New York Times
This excerpt from a New York Times op-ed column was written by Frank Rich in response to President Obama’s speech on August 31, "The Combat Mission in Iraq Ended. " The link to the full speech is included at the end of this posting.
What was so grievously missing from Obama’s address was any feeling for what has happened to our country during the seven-and-a-half-year war whose “end” he was marking. That legacy of anger and grief is what “Freedom” mainlines to its readers. In chronicling one Midwestern family as it migrates from St. Paul to Washington during the 9/11 decade, Franzen does for our traumatic time what Tom Wolfe’s “The Bonfire of the Vanities” did for the cartoonish go-go 1980s. Or perhaps, more pertinently, what “The Great Gatsby” did for the ominous boom of the 1920s. The heady intoxication of freedom is everywhere in “Freedom,” from extramarital sexual couplings to the consumer nirvana of the iPod to Operation Iraqi Freedom itself. Yet most everyone, regardless of age or calling or politics, is at war — not with terrorists, but with depression, with their consciences and with one another.
This mood has not lifted and may be thickening as we trudge toward Year 10 in Afghanistan. But Obama only paid it lip service. It’s a mystery why a candidate so attuned to the nation’s pulse, most especially on the matter of war, has grown tone deaf in office. On Tuesday, Obama asked the country to turn the page on Iraq as if that were as easy as, say, voting for him in 2008. His brief rhetorical pivot from the war to the economy only raised the question of why the crisis of joblessness has not merited a prime-time Oval Office speech of its own.
That Obama did consider Iraq worthy of that distinction — one heretofore shared only by the BP oil spill — was hardly justified by his tepid pronouncements of progress (“credible elections that drew a strong turnout”) or his tidy homilies about the war’s impact. “Our unity at home was tested,” he said, as if all those bygones were now bygones and all the toxins unleashed by this fiasco had miraculously evaporated once we drew down to 50,000 theoretically non-combat troops.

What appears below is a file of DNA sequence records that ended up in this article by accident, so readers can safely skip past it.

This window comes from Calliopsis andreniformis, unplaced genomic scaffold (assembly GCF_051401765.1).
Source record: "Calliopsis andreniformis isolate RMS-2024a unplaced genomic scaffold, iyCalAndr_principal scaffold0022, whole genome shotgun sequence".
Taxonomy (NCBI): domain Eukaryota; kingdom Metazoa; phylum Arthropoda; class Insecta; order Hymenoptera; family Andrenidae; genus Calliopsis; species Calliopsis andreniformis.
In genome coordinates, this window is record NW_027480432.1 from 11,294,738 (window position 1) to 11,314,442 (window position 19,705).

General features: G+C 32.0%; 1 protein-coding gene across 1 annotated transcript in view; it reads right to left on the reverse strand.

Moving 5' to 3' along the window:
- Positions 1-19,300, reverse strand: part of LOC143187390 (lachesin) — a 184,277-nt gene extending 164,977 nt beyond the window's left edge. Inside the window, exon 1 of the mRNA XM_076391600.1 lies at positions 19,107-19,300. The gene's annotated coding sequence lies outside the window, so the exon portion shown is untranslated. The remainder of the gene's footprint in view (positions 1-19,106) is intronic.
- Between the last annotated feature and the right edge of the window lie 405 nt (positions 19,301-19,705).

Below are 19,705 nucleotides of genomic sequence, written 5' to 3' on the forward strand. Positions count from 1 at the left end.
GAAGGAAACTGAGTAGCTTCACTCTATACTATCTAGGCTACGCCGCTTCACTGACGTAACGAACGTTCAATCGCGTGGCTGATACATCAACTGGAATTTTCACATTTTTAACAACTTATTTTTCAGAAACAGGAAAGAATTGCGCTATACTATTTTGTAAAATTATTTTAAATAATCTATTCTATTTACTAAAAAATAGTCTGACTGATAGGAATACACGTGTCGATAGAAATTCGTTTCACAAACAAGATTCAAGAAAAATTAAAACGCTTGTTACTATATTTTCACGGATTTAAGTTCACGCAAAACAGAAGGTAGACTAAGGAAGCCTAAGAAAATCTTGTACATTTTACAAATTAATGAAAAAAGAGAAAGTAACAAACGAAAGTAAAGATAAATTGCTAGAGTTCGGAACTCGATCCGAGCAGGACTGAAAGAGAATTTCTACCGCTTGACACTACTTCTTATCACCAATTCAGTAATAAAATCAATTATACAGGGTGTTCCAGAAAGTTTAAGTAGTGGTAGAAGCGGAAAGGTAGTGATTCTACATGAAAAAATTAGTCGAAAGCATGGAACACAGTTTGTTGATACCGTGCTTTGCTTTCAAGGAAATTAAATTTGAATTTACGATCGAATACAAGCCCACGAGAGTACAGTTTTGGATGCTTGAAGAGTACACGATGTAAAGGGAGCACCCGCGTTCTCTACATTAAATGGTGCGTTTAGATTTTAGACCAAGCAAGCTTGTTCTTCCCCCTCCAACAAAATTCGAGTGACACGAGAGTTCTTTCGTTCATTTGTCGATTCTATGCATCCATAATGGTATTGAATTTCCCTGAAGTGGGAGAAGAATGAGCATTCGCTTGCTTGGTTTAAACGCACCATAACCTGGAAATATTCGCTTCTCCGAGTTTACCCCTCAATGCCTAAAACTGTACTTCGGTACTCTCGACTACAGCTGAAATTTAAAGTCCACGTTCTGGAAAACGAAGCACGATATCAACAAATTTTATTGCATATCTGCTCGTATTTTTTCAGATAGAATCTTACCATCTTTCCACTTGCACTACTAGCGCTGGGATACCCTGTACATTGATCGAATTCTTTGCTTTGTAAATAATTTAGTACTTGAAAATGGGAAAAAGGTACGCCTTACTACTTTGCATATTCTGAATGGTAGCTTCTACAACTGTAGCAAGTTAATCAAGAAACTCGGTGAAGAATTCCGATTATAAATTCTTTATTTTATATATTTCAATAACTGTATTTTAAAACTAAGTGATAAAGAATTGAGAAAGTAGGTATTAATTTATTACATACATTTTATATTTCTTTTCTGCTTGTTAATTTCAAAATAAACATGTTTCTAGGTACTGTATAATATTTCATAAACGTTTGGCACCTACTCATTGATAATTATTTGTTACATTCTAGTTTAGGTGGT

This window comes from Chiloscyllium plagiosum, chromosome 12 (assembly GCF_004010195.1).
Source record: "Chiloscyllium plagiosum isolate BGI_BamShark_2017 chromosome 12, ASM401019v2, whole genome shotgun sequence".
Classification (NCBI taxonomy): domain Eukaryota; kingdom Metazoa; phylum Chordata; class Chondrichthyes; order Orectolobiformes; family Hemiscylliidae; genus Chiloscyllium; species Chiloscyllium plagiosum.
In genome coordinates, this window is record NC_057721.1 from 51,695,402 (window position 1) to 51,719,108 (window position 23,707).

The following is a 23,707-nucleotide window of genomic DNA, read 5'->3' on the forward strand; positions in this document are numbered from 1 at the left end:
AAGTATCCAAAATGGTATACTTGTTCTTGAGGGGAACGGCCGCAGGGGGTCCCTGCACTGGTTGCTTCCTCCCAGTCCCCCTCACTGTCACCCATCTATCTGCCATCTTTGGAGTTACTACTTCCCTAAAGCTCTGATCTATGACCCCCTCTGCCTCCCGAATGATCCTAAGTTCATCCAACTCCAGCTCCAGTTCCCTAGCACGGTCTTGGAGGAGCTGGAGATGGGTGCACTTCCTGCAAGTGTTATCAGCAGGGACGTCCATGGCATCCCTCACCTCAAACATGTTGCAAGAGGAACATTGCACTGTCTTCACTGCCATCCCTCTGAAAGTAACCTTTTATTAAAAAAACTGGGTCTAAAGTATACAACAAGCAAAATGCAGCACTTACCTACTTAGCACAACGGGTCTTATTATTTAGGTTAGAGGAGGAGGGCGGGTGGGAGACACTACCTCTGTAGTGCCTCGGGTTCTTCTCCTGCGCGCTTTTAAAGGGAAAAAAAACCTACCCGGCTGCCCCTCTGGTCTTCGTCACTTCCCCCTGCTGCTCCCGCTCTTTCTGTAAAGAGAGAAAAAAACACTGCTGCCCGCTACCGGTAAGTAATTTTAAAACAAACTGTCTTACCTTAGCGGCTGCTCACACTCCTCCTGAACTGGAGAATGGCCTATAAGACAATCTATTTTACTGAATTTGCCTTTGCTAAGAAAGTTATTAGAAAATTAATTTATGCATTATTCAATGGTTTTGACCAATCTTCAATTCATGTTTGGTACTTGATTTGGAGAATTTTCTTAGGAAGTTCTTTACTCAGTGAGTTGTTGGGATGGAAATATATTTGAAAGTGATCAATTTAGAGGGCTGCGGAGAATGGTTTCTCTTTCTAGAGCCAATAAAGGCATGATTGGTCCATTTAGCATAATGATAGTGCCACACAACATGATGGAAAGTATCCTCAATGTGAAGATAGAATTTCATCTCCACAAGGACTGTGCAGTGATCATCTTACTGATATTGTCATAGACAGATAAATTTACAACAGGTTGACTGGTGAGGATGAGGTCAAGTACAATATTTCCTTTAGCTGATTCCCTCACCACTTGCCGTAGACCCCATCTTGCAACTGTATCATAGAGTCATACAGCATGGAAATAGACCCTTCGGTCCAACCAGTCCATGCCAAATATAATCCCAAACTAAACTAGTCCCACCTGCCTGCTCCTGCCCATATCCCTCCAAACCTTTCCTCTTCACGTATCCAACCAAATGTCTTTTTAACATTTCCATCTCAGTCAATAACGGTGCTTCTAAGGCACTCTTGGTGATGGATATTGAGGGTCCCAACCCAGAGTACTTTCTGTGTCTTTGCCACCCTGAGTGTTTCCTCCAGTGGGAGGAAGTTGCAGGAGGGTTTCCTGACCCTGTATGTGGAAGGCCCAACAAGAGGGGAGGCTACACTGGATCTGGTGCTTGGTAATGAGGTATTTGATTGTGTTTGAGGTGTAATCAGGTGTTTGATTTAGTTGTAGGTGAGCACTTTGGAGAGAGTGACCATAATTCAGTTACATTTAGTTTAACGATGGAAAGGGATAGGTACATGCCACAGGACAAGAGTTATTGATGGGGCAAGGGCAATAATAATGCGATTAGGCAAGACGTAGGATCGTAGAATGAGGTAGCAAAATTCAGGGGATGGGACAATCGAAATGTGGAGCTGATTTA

Americans are less forgiving. In recent polls, 60 percent of those surveyed thought the war in Iraq was a mistake, 70 percent thought it wasn’t worth American lives, and only a quarter http://www.whitehouse.gov/the-press-office/2010/08/31/remarks-president-address-nation-end-combat-operations-iraqbelieved it made us safer from terrorism. This sour judgment is entirely reality-based. The war failed in all its stated missions except the toppling of Saddam Hussein.
While we were distracted searching for Iraq’s nonexistent weapons of mass destruction, Iran began revving up its actual nuclear program and Osama bin Laden and his fanatics ran free to regroup in Afghanistan and Pakistan. We handed Al Qaeda a propaganda coup by sacrificing America’s signature values on the waterboard. We disseminated untold billions of taxpayers’ dollars from Baghdad’s Green Zone, much of it cycled corruptly through well-connected American companies on no-bid contracts, yet Iraq still doesn’t have reliable electricity or trustworthy security. Iraq’s “example of freedom,” as President Bush referred to his project in nation building and democracy promotion, did not inspire other states in the Middle East to emulate it. It only perpetuated the Israeli-Palestinian logjam it was supposed to help relieve.
For this sad record, more than 4,400 Americans and some 100,000 Iraqis (a conservative estimate) paid with their lives. Some 32,000 Americans were wounded, and at least two million Iraqis, representing much of the nation’s most valuable human capital, went into exile. The war’s official cost to U.S. taxpayers is now at $750 billion.
Of all the commentators on the debacle, few speak with more eloquence or credibility than Andrew Bacevich, a professor of history and international relations at Boston University who as a West Point-trained officer served in Vietnam and the first gulf war and whose son, also an Army officer, was killed in Iraq in 2007. Writing in The New Republic after Obama’s speech, he decimated many of the war’s lingering myths, starting with the fallacy, reignited by the hawks taking a preposterous victory lap last week, that “the surge” did anything other than stanch the bleeding from the catastrophic American blundering that preceded it. As Bacevich concluded: “The surge, now remembered as an epic feat of arms, functions chiefly as a smokescreen, obscuring a vast panorama of recklessness, miscalculation and waste that politicians, generals, and sundry warmongers are keen to forget.”
Bacevich also wrote that “common decency demands that we reflect on all that has occurred in bringing us to this moment.” Americans’ common future demands it too. The war’s corrosive effect on the home front is no less egregious than its undermining of our image and national security interests abroad. As the Pentagon rebrands Operation Iraqi Freedom as Operation New Dawn — a “name suggesting a skin cream or dishwashing liquid,” Bacevich aptly writes — the whitewashing of our recent history is well under way. The price will be to keep repeating it.
Source: New York Times: September 4, 2010, see full article at: http://www.nytimes.com/2010/09/05/opinion/05rich.html?_r=1&scp=2&sq=frank%20rich&st=cse
The full text of President Obama’s speech on The Combat Mission in Iraq Ended is located at: